Memorials may be made to UW Foundation, US Bank Lockbox #78807, Milwaukee, WI 53278; to Friends of the Madison Public Library, 201 W. Mifflin St., 53703; or to Rainbow Hospice Care, 147 West Rockwell, Jefferson, WI 53549.

Massive Roman Coin Find from Wiltshire

What will likely be a pile of coverage just starting on this one … here’s  the incipit what the Telegraph says:

David Crisp, a 63-year-old hospital chef, located the 52,503 coins in a single earthenware pot in a field near Frome, Somerset.

Mr Crisp, from Devizes in Wiltshire, said his detector gave a “funny signal” prompting him to dig down and have a look.

What he found was an astonishing collection of coins from the 3rd century AD, a period barely touched in most history books on Roman Britain.

“The joy of metal detecting is that you never know what you will find,” said Mr Crisp, who has been sweeping the fields for 20 years.

“I always live in hope but didn’t expect to find something like this.”

All the coins had been left in a single two-foot-high pot. At 160kg – just over 25 stone – the haul weighs as much as two fully grown men.

It is slightly smaller than the largest ever British Roman coin hoard, of 54,912 pieces, found in two pots near Marlborough, Wilts, in 1978.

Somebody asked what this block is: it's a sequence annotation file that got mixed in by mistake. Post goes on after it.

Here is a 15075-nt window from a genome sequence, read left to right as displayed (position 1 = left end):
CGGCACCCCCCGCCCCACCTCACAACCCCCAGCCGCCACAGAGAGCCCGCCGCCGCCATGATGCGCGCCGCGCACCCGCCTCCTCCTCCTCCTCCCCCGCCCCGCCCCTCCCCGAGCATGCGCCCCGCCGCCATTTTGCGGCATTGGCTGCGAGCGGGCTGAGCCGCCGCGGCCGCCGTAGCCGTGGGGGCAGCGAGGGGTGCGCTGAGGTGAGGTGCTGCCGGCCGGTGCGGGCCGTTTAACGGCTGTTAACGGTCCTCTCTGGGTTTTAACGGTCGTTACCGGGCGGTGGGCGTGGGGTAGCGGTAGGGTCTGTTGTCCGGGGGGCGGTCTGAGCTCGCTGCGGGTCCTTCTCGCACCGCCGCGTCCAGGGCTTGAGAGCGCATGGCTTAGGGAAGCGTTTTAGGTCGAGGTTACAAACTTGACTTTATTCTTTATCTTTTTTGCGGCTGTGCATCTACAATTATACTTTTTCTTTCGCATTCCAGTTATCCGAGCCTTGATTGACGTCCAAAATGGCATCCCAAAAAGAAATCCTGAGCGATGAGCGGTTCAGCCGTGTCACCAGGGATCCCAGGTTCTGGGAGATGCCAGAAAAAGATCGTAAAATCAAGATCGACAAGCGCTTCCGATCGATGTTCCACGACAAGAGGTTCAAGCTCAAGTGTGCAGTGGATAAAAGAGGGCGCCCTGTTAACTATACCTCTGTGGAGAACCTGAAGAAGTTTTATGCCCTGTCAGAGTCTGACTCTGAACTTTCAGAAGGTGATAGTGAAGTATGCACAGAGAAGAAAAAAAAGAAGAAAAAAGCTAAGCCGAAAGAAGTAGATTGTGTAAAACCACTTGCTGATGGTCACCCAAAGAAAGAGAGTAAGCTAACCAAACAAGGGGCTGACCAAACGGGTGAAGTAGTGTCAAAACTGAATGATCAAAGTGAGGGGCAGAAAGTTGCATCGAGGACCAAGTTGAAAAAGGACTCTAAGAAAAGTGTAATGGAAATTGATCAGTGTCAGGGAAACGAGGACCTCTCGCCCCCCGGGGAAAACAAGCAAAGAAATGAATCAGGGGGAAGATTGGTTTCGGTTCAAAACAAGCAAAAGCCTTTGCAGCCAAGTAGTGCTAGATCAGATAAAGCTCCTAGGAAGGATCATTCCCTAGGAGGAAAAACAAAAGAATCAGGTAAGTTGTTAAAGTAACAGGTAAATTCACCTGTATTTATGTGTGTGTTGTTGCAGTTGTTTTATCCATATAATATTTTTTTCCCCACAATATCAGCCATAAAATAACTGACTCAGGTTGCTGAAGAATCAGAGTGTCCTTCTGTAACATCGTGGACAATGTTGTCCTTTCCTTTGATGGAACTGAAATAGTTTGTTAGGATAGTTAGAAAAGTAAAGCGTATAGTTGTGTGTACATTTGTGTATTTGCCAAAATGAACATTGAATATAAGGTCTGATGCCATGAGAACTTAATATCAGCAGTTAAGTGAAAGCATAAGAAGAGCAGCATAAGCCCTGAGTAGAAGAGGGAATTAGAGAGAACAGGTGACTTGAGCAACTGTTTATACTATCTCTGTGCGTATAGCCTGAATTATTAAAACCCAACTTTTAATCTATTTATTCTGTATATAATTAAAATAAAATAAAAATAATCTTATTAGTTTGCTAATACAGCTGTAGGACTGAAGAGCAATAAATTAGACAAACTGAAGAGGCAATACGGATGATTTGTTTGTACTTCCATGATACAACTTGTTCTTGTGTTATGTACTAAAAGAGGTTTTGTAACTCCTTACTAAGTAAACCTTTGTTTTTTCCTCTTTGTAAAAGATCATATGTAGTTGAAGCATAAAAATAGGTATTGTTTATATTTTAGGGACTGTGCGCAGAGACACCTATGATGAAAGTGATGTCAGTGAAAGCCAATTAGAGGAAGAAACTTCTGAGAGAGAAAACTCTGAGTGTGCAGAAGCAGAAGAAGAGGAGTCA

A selection of the Frome coins, found in April, is to go on display at the British Museum from July 22 until mid-August.

Roger Bland, its head of portable antiquities and treasure, said 766 coins were from the reign of the “lost” British emperor Carausius, who ruled the province from 286 to 293 without the authority of Rome.

Carausius fell out of favour with the Roman Emperor Maximian after he used his Channel fleet to amass enormous wealth by capturing pirate ships.

Maximian ordered his execution but the rebel refused to submit and ruled Britain and northern Gaul in defiance of Rome.

He became the first emperor to strike coins in Britain, which he did to affirm his legitimacy. Five of the Carausius coins are solid silver, the first such pure coins minted anywhere in the Roman empire in over 150 years.

Despite the Frome haul’s quantity, most are a relatively common denomination known as ‘radiates’, made of debased silver and bronze. The haul is likely to be worth around £250,000, given prices for individual coins. […]

The BBC has a nice little video interview with the finder, which includes some good shots of what was found and which also causes one to think that we really need to start using a word other than ‘hoard’ to describe these things ….

Daniel Pett (of Portable Antiquities fame) has an excellent/extensive photoset of coins from the hoard at Flickr

Other coverage: